So, how exactly do you keep your name out there?

One way is to simply maintain the friendships you’ve cultivated over the years with your work mates, supervisors and clients.  A quick lunch once a month can do wonders at keeping your name in someone’s mind.  Email correspondence is another method for keeping in contact.  It might seem impersonal and is not as good as face to face meetings, but it will serve to let others know that you are still around and that you are maintaining an interest in your former career and company.

The internet and social networks have made it easier than ever to keep in contact, even with those who live on the other side of the country…or even the world.  Use the sites like LinkedIn, Facebook, and even Twitter to maintain contact with those who could benefit you in the future if you reverse your retirement decision.  It takes mere minutes and could pay huge dividends in the future if you need a referral or a job.

So, go ahead and quit your job if you’ve run the numbers and it seems to make sense.  Just don’t quit your profession.  Keep your name out there in the minds of those who can make a difference if you eventually change your mind.  It might seem unnecessary now, but in 3-5 years you might end up believing it was the wisest thing you’ve ever done.

Photo credit: flickr buddawiggi


Her name was Kathy. 

The big boss must have wondered why she even had a five-person advertising department — according to Kathy, any work that was praised was her own. (Any work criticized? That was another matter.) She demanded, pushed, hectored and was quick to stab anyone in the back who got in her way, including me, her hapless assistant.

Her most shining moment was during a magazine deadline. (Our company was a wholesaler who supplied many different retail stores; it published a flashy color newsletter with product reviews, articles, that sort of thing.) At day’s end, we still weren’t finished. Kathy chewed us all out and stomped home, no doubt to brood on her staff of incompetents.

The only problem: we didn’t follow her. Everyone else stayed and worked — all night, in some cases. (I left at midnight.) By next morning, the issue was ready. The big boss, full of praise. And Kathy couldn’t take credit for it, because she’d gone home.

Boy, was she mad.


If your job is hard enough to begin with, dealing with an bad boss can tip your life into chaos – fast. Quitting means losing income, with no help from unemployment. (And if you’re truly in midlife, getting the next job might not be that easy.) Staying could eventually qualify you for crazyland — unless you take concrete steps to help yourself.

They don’t care. They don’t have to. Ernestine from the Phone Company was right.

Your Boss from Hell (and yes, there’s actually an annual contest to award this dubious title) isn’t concerned with your feelings. They want the work done — and they want it done their way. Which means…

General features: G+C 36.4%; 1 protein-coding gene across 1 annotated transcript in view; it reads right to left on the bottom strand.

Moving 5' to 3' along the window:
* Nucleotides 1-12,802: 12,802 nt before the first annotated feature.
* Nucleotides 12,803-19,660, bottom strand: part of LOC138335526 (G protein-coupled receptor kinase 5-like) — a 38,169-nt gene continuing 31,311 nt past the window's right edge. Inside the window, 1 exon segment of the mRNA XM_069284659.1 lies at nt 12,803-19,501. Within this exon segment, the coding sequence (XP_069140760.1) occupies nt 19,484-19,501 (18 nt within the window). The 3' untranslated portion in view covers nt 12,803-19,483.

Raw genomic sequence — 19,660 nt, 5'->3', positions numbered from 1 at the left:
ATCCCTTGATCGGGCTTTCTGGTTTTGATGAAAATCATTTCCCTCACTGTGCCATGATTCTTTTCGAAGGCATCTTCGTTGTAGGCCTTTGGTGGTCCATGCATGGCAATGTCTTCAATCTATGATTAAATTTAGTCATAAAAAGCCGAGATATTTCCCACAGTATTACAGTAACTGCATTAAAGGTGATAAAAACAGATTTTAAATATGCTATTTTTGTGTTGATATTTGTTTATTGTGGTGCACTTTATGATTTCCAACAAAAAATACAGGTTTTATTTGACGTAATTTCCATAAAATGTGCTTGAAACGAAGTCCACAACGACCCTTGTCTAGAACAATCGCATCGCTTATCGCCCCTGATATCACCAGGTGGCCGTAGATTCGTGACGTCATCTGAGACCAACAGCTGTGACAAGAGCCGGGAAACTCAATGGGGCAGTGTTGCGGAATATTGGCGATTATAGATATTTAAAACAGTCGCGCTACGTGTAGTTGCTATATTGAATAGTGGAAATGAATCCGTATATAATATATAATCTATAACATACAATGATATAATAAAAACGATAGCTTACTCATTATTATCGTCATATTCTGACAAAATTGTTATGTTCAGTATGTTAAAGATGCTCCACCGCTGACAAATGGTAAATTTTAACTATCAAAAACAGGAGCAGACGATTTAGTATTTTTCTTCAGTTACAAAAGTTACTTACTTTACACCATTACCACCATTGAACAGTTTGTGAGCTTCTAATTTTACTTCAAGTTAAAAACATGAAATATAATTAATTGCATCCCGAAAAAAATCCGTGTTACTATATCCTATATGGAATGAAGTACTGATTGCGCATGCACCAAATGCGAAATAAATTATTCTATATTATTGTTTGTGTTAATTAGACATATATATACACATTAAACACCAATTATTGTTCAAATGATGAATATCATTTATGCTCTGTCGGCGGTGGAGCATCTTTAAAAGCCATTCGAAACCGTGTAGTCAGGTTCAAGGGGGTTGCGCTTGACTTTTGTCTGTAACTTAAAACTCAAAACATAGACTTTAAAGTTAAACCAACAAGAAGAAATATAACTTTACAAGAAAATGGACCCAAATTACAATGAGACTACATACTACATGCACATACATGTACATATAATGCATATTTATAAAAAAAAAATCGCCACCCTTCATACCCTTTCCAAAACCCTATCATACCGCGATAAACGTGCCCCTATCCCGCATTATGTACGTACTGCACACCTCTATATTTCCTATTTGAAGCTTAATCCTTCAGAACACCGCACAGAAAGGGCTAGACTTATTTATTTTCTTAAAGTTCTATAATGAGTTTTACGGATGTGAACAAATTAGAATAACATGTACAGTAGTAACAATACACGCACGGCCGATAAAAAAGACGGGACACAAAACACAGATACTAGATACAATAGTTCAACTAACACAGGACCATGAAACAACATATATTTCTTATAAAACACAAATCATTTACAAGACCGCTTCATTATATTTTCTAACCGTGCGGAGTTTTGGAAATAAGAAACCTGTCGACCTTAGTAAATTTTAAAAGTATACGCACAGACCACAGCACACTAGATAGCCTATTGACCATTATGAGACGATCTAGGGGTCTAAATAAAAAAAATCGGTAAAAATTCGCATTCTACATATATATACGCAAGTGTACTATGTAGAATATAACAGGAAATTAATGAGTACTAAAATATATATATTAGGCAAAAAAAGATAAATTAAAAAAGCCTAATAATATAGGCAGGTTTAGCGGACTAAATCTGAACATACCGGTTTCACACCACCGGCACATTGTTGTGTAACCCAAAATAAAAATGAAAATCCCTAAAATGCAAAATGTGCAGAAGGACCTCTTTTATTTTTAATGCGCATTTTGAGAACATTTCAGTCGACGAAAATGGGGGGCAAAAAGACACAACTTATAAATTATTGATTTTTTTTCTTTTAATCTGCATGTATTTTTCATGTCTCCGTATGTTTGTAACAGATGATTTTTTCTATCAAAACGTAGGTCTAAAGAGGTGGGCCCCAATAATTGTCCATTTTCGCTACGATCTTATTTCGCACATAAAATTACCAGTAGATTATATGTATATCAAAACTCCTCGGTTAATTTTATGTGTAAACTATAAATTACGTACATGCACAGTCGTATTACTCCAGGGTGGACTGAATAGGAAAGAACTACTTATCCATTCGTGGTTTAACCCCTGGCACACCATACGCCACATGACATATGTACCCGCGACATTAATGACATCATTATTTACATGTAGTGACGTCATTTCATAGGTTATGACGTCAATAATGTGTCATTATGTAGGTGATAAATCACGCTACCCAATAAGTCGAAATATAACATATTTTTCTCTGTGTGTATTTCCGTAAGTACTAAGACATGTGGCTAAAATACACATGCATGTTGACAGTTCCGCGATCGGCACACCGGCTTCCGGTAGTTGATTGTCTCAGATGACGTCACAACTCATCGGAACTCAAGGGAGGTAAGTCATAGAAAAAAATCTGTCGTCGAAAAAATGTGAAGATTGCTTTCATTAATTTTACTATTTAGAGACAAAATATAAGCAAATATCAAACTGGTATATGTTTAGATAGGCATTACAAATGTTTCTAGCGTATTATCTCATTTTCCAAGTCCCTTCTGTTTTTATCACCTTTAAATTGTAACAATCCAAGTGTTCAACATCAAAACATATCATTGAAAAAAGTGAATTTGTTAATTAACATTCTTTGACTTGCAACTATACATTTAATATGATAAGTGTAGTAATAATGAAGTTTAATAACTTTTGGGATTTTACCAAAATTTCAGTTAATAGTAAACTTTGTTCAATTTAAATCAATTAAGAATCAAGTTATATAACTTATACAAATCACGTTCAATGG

Don’t take it personally. This is the hardest part. No matter what happens, your job should not define who you are in every other aspect of life. Some jobs are important to growth — others may just pay the bills. I consider a year or so spent at Wal-Mart, making cotton candy and working in their grill, in this category; it kept our household going, until other income picked up the slack. There were other ways to bolster my self-worth, including hobbies (one which eventually became my main income) and your family. You cannot let every job define who you are.

They’re concerned with their own promotion – not yours. Make them look good by doing sterling work, and you’ve erased your name from the layoff list. (Letting you go would mean they’d actually have to do the work they’re taking credit for.) On the plus side, if the big boss really does think (doubtful) that your supervisor is what they say, he/she will be promoted right out of your department. And that makes them someone else’s concern.

What do they really want from you?  All that bluster may hide a lot of insecurity. Perhaps your boss isn’t sure of their own abilities. (Or they’re making most lunch hours refreshingly liquid, as a later boss often did.) If you know what’s needed,  and do it –provided it’s legal and not immoral — then you’ve generally removed yourself from their target.

Tune them out. Do your talking at home, where gossip won’t get you in trouble. (Do it at work, and your boss will find out. Promise.) Think about something else — like the upcoming presidential election! Use music to take yourself away from the situation. A good movie or book are like a mini-vacation into another world; the change will do you good.

Find something better. You’ve got more experience now; why not put it to good use? Go back to school for what you really want to be doing. Switch departments. Cross-transfer. Or look elsewhere.

In my case, it was a move to Colorado, so Husband could go to graduate school. Some months later, I heard that Kathy fired nearly everyone on staff. Soon after, she left the company, and took a cushy job doing promotional work for a nearby hospital. (I doubt she lasted that long.) It didn’t matter — by then, I’d gotten the editor’s job I really wanted.

It all worked out in the end. It can for you, too.

dealing with an abrasive boss